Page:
|Publication number||US5281428 A|
|Application number||US 08/040,975|
|Publication date||Jan 25, 1994|
|Filing date||Mar 31, 1993|
|Priority date||Mar 31, 1993|
|Also published as||CA2116838A1, CA2116838C|
|Publication number||040975, 08040975, US 5281428 A, US 5281428A, US-A-5281428, US5281428 A, US5281428A|
|Inventors||Arthur I. Morgan|
|Original Assignee||Morgan Arthur I|
|Export Citation||BiBTeX, EndNote, RefMan|
|Patent Citations (7), Referenced by (38), Classifications (17), Legal Events (5)|
|External Links: USPTO, USPTO Assignment, Espacenet|
1. Field of the Invention
The present invention relates generally to processes and apparatuses for sterilizing porously surfaced materials, and more particularly, to a method and a device for killing microorganisms on raw meat through controlled applications of a biocidal treatment gas in a vacuum/pressure regulated environment.
2. Description of the Prior Art
Prior to slaughter, the muscles of healthy food animals normally do not contain microorganisms toxic to humans. The animal's gastrointestinal tract, will however harbor several species of microorganisms. Typically, the host of gastrointestinal microorganisms found in animals will include numerous species of bacteria. Enterobacteria such as Salmonella is especially prevalent. While these microorganisms are generally not harmful to the animal, several species will produce toxic reactions in humans.
Unfortunately, an essential part of slaughter is the cutting and removal of an animal's gastrointestinal tract. Not surprisingly, the tract's contents are often spilled and smeared onto the meat surface during and after slaughter. Further contributing to bacterial contamination, gastrointestinal tract contents are often spread from the surface of one animal to another as a result of successive handling by slaughterhouse workers. Contamination can also occur during successive machine-processing steps and when meat pieces are sequentially dipped in various liquid treatment baths. Generally, surface-to-surface contamination can occur throughout every stage in any standard meat slaughtering, processing and packaging assembly-line.
As pointed out in U.S. Pat. No. 3,934,044 (granted to Busch et al. on Jan. 20, 1976) many techniques have been employed in the past for treating meat and meat-cuts to destroy surface bacterial flora. As noted by Busch, however, all of these techniques have suffered from one or more of the following problems: (1) denaturation of meat protein, (2) insufficient bacterial kill, (3) deleterious color change, (4) unacceptable flavor modification, and (5) inadequate control of the process in large scale operations.
The problems enumerated by Busch are evident in several other previous and subsequent patents. For example, U.S. Pat. No. 3,996,386 (granted to Malkki and Nikilla on Dec. 7, 1976) attempts to prevent microbial surface deterioration of foods by spraying the surface of such foods with a preservative in the form of a fine particulate aerosol. As preservatives, Malkki and Nikilla suggest such compounds as chlortetracycline, chloramphenicol, sodium o-phenyl phenolate and others. While Malkki and Nikilla's process provides a means for countering surface bacterial growth, the process still inherently results in a chemically coated food substance, despite Malkki and Nikilla's decided efforts to minimize the actual amounts of preservatives used. Accordingly, potential exists for chemical interactions leading to deleterious color change and/or unacceptable flavor modification.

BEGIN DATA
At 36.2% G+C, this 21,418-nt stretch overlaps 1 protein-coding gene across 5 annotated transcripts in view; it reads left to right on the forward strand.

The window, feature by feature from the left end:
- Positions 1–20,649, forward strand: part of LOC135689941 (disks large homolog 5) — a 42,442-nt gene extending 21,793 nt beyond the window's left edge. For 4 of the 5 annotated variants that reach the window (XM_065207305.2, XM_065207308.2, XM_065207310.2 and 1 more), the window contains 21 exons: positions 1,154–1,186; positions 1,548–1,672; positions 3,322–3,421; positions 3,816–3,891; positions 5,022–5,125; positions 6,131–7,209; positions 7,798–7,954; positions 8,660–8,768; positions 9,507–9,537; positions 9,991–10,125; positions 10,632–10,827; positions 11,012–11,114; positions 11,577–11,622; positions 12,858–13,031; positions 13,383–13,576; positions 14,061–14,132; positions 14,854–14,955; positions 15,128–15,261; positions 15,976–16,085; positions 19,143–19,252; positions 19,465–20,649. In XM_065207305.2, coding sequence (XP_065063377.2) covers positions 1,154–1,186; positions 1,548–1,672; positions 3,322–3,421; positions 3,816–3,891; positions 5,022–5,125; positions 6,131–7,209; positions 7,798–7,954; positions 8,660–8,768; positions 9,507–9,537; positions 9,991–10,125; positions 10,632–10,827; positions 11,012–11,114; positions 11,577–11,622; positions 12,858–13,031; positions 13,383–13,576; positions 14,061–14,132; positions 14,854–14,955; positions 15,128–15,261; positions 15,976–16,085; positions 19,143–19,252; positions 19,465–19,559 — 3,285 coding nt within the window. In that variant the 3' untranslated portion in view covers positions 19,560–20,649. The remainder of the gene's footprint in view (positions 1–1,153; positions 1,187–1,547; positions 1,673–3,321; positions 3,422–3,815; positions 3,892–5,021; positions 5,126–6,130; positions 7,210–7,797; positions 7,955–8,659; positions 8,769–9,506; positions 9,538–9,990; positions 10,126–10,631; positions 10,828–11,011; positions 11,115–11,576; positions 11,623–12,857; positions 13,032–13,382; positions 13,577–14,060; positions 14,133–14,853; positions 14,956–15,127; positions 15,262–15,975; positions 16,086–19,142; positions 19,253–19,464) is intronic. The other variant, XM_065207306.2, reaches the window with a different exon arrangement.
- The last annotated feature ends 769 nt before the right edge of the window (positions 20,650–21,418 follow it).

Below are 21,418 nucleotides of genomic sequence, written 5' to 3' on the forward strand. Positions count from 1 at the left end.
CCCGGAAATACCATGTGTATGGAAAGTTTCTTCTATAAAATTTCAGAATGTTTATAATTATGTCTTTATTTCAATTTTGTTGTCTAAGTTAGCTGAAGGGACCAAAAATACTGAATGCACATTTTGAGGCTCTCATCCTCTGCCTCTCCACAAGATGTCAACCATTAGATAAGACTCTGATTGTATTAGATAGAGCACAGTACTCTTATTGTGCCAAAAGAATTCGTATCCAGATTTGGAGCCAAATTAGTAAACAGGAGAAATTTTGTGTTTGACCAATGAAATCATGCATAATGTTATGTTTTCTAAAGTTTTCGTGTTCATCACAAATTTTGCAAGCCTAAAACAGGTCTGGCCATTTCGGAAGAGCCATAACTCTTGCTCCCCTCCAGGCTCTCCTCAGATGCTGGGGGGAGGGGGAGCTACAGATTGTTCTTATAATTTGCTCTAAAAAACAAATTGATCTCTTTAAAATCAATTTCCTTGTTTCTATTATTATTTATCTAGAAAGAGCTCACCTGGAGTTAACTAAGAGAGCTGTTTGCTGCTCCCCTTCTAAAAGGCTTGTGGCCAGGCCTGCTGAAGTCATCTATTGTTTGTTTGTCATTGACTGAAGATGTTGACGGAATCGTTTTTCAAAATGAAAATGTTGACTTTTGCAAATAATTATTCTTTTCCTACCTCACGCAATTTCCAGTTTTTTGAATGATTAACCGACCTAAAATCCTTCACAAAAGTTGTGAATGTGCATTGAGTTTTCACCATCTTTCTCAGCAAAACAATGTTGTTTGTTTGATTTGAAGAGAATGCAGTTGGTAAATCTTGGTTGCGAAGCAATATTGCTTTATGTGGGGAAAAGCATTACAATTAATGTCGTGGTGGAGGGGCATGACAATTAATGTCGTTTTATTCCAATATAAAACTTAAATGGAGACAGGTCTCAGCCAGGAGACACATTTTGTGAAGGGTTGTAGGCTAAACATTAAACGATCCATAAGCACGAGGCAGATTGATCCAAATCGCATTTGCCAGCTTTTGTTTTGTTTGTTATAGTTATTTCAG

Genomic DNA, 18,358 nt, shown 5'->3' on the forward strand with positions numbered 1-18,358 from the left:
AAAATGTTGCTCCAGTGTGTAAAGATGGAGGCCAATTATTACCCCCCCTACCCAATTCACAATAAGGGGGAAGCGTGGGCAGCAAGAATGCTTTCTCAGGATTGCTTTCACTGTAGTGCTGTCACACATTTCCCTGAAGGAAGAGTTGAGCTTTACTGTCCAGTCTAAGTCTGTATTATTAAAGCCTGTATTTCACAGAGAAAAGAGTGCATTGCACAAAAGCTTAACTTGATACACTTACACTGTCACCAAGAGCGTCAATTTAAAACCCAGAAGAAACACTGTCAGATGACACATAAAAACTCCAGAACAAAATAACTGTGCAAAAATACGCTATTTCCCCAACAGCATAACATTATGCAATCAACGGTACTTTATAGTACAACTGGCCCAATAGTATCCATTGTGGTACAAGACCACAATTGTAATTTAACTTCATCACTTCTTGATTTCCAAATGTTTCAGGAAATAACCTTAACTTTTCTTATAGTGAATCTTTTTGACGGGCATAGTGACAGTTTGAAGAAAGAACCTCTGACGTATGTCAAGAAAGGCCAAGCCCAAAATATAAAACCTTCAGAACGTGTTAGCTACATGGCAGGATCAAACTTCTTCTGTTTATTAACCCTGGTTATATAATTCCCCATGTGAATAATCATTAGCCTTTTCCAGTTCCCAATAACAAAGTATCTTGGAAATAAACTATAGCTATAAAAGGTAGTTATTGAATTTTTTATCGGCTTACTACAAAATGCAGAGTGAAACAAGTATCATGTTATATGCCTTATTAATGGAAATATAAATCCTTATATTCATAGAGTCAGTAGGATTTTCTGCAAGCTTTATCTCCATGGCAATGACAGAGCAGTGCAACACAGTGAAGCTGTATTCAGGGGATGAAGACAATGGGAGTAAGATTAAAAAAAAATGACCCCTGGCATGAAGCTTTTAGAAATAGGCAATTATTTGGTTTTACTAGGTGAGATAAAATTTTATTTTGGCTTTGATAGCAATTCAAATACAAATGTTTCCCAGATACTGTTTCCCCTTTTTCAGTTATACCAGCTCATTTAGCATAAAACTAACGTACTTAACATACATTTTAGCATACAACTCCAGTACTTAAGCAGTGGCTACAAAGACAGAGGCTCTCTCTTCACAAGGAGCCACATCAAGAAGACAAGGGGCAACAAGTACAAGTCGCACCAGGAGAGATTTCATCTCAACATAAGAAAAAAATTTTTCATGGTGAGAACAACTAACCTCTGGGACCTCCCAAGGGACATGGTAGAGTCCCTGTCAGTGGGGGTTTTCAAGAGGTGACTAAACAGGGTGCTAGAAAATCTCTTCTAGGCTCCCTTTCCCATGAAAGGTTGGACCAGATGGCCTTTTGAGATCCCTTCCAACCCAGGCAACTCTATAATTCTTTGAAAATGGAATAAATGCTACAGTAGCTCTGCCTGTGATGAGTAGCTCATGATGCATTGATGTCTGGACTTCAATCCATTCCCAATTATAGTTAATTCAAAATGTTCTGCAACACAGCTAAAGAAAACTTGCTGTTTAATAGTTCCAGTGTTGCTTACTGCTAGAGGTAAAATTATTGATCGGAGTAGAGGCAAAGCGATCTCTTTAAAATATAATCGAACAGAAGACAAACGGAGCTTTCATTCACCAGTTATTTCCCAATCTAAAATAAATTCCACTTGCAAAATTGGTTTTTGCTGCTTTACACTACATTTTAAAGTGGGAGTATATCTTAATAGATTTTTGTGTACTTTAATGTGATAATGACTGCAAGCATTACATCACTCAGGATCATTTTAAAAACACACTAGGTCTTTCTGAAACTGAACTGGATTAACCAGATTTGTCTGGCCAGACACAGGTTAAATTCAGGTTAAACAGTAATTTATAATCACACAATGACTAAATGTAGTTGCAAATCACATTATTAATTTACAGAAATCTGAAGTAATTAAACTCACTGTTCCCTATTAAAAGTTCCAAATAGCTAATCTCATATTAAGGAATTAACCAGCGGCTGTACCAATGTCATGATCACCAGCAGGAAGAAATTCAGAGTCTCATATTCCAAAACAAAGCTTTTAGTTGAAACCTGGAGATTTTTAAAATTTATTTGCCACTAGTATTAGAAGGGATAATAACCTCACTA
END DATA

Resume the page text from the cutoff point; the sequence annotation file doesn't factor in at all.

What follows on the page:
In the same vein, U.S. Pat. No. 4,636,395 (granted to Robinson, Jr. and Egee on Jan. 13, 1976) describes a method for heat treating the surface area of raw meats by rapidly elevating the temperature of the meat followed immediately by rapid cooling. Although Robinson and Egee do not use taste and/or color modifying preservatives, their process is delicately balanced between the competing objectives of maximizing sufficient bacterial kill, on the one hand, and preventing the denaturation of meat protein, on the other. Having very few safeguards, it is believed that the balance struck by Robinson and Egee is one that can be consistently maintained only with difficulty and constant vigilance. In actual practice, one objective will often have to give way to the other.
As for the Busch process itself, U.S. Pat. No. 3,934,044 indeed attempts to correct the several noted problems. Busch describes a process directed at destroying psychotropic spoilage bacteria on meat or meat-cuts without adversely affecting the color, flavor or aroma of the meat by applying a hot, dilute acid solution to meat surfaces for a brief period of time. However, in the attempt to correct the inherent problems associated with the sterilization of meat products, Busch overlooks a problem that was identified by Malkki and Nikilla in their later patent.